Are you planning on dressing as a woman at work? Changing your name? Will anything you're doing actually affect your workplace environment and/or is coming out there important to you at this point?

    Esh on
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    DirtyDirtyVagrantDirtyDirtyVagrant Registered User regular
    Eventually? After I get to the point where I'm comfortable presenting full time. Which will be in about eight months, I'm guessing.

    It's a good bet that this will be an issue in the foreseeable future, and I had no reason to believe that my position previously wouldn't last another eight months. I was on a separate team doing specialized tasks for prospective clients - which is to say that I was handpicked out of 400+ people for doing a good fucking job. Which is why this sucks even more. The entire thing caught me completely off guard.

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    EddEdd Registered User regular
    edited April 2012
    Are you in the USA? It would be worth researching your state's statutes and legal precedents regarding the rights of transgendered workers. There may well be explicit protections in place to shield you from wrongful termination no matter what you do.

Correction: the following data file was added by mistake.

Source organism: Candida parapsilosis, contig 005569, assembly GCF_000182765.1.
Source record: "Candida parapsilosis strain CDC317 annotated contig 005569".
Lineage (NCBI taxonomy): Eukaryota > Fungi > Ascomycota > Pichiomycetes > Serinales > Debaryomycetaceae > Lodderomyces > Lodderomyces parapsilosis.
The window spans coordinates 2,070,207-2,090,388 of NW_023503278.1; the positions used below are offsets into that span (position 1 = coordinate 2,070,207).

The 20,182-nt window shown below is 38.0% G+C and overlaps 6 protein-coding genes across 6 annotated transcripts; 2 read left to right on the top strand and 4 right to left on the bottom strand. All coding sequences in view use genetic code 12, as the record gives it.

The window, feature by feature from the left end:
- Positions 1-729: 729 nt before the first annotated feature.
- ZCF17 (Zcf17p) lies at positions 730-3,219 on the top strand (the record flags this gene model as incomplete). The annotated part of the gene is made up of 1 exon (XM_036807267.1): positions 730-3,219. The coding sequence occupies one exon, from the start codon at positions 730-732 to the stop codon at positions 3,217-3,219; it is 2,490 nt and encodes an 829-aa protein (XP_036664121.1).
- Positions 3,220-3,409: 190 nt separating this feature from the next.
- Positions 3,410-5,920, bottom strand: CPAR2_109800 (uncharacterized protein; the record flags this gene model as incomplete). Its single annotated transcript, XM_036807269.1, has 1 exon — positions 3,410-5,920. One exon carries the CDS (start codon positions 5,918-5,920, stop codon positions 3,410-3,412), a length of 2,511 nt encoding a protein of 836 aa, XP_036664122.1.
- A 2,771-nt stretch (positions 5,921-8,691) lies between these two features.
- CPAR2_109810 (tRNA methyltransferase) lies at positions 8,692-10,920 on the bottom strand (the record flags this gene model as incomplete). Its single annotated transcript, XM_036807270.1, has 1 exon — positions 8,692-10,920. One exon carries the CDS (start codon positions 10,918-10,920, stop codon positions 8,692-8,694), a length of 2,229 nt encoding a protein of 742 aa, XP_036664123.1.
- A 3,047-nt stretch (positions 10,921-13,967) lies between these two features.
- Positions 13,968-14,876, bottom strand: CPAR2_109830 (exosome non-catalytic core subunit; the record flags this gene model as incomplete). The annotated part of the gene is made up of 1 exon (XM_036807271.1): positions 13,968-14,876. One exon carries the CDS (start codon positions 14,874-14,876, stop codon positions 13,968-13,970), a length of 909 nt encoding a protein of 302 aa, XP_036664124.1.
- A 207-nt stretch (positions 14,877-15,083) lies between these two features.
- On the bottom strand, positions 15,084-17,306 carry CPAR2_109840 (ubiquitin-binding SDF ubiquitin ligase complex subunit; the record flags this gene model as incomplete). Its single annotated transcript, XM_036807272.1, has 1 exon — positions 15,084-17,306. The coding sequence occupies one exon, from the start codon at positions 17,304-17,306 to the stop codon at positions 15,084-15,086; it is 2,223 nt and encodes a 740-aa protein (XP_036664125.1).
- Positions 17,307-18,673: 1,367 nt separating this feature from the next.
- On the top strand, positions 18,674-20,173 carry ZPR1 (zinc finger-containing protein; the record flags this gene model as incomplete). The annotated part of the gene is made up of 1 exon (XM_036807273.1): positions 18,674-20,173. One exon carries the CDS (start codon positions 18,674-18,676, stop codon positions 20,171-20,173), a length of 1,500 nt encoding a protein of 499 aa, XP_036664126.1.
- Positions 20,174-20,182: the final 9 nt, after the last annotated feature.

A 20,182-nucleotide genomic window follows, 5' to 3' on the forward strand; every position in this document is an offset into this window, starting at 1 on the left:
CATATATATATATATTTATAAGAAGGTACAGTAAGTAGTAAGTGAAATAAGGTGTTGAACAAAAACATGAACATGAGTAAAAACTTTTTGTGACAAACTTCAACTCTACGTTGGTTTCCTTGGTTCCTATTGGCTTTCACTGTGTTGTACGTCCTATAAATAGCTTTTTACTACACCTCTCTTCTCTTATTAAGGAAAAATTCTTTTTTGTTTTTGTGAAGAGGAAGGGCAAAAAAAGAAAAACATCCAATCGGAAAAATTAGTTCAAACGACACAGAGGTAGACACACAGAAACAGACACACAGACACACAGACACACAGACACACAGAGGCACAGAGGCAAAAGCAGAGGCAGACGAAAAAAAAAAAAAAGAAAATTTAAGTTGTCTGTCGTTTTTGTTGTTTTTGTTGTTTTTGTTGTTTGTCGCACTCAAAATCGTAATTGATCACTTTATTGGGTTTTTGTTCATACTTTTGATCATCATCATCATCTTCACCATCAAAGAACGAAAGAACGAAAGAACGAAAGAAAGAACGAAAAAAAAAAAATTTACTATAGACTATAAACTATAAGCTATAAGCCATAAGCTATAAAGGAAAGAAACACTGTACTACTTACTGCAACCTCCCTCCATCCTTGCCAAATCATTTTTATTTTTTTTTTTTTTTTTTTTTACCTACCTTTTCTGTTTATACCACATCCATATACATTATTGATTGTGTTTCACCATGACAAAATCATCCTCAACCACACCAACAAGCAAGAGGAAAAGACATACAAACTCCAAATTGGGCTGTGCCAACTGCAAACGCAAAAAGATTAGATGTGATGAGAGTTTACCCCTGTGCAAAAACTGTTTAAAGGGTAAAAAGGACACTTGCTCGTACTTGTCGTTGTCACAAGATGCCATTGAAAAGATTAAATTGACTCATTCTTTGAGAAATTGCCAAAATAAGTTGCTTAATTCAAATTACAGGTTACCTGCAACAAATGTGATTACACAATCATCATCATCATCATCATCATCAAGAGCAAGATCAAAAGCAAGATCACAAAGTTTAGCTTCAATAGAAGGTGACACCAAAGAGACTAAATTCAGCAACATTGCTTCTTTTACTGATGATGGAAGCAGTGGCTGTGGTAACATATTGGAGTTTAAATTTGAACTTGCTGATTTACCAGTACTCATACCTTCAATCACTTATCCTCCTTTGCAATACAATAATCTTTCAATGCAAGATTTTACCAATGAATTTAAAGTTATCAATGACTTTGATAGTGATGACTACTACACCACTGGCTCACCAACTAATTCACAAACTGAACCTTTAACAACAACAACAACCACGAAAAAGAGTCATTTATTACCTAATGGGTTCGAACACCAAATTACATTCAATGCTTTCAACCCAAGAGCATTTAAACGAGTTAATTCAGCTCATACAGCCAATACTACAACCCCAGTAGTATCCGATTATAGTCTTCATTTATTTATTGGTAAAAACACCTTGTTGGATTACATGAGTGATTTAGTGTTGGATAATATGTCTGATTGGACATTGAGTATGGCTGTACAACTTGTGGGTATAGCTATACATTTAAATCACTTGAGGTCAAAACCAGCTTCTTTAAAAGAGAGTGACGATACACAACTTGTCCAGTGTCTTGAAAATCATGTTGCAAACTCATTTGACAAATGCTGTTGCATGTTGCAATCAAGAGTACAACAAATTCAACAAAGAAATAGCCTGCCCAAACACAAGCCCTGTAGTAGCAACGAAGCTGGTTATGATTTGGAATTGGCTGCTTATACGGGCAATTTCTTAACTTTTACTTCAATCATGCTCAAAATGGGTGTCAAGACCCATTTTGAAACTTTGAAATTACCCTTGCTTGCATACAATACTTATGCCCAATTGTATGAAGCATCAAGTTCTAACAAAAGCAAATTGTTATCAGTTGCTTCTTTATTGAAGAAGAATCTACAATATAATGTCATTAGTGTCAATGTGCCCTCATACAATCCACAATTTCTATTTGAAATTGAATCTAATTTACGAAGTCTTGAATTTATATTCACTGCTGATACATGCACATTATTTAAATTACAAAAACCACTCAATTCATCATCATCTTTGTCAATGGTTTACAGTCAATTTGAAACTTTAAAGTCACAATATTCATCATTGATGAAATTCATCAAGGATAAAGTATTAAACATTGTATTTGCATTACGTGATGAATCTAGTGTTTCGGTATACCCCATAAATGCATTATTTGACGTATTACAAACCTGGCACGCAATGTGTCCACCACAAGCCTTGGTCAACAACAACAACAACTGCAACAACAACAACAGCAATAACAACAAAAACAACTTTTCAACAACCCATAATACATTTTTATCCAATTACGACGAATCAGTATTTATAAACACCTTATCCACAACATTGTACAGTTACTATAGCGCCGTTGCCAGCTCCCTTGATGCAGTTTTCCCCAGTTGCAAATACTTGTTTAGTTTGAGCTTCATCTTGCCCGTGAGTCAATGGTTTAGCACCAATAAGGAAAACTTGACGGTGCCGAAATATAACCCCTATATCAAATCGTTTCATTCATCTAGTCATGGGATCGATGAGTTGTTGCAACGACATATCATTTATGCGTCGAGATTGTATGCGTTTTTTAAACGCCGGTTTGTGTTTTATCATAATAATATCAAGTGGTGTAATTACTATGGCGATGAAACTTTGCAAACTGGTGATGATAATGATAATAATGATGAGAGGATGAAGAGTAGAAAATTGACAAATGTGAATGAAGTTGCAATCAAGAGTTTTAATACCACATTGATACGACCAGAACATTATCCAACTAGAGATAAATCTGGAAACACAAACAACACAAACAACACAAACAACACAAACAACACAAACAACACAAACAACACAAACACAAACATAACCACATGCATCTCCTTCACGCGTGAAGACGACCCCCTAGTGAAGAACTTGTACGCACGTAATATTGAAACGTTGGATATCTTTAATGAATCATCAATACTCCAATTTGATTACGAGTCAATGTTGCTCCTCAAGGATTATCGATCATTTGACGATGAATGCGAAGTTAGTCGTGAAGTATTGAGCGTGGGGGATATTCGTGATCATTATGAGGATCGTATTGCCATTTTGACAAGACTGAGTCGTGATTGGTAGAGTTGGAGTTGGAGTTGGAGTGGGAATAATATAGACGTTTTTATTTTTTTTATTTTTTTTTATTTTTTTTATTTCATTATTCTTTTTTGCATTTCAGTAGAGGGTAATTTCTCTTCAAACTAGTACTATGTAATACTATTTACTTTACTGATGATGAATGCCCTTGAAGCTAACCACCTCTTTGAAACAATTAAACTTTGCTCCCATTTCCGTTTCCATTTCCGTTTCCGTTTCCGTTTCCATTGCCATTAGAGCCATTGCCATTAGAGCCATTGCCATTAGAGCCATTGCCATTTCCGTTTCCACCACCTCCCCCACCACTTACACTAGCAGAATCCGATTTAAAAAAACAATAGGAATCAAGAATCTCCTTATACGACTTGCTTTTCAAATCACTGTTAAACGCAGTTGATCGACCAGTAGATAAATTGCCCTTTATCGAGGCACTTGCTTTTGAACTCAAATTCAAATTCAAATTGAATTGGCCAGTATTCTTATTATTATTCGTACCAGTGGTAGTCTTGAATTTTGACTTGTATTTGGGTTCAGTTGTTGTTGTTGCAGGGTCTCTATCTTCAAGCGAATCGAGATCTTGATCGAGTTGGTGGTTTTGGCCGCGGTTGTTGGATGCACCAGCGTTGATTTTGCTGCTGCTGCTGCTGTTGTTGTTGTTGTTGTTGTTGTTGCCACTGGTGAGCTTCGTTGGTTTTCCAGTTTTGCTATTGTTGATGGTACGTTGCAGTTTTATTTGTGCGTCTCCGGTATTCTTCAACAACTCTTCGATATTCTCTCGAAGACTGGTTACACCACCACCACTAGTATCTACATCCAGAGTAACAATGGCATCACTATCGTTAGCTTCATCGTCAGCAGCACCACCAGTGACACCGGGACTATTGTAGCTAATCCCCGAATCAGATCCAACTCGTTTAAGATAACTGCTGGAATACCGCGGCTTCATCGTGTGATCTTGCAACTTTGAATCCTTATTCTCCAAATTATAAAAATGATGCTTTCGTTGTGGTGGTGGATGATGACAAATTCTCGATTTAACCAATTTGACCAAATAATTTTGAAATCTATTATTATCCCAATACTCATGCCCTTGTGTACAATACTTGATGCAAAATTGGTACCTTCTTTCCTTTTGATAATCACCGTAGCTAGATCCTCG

Edit: though at a temp, it may be very difficult to establish wrongful termination, since the very nature of the employment is explicitly limited, unless your contract stipulates that your employment is guaranteed for a specific period. Even then, I'm sure there are big, broad clauses for early dismissal.

    Edd on
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    EshEsh Tending bar. FFXIV. Motorcycles. Portland, ORRegistered User regular
    Honestly, if you're comfortable with it, wait it out till you're in a secure position and firmly established somewhere. I know it sucks, but life isn't fair and a lot of companies will find any way they can to screw you if they feel they can get away with it. There are good times and there are bad times to choose when to fight these battles. In a perfect world, you could come right out and say it, but unfortunately, that's not what we live in.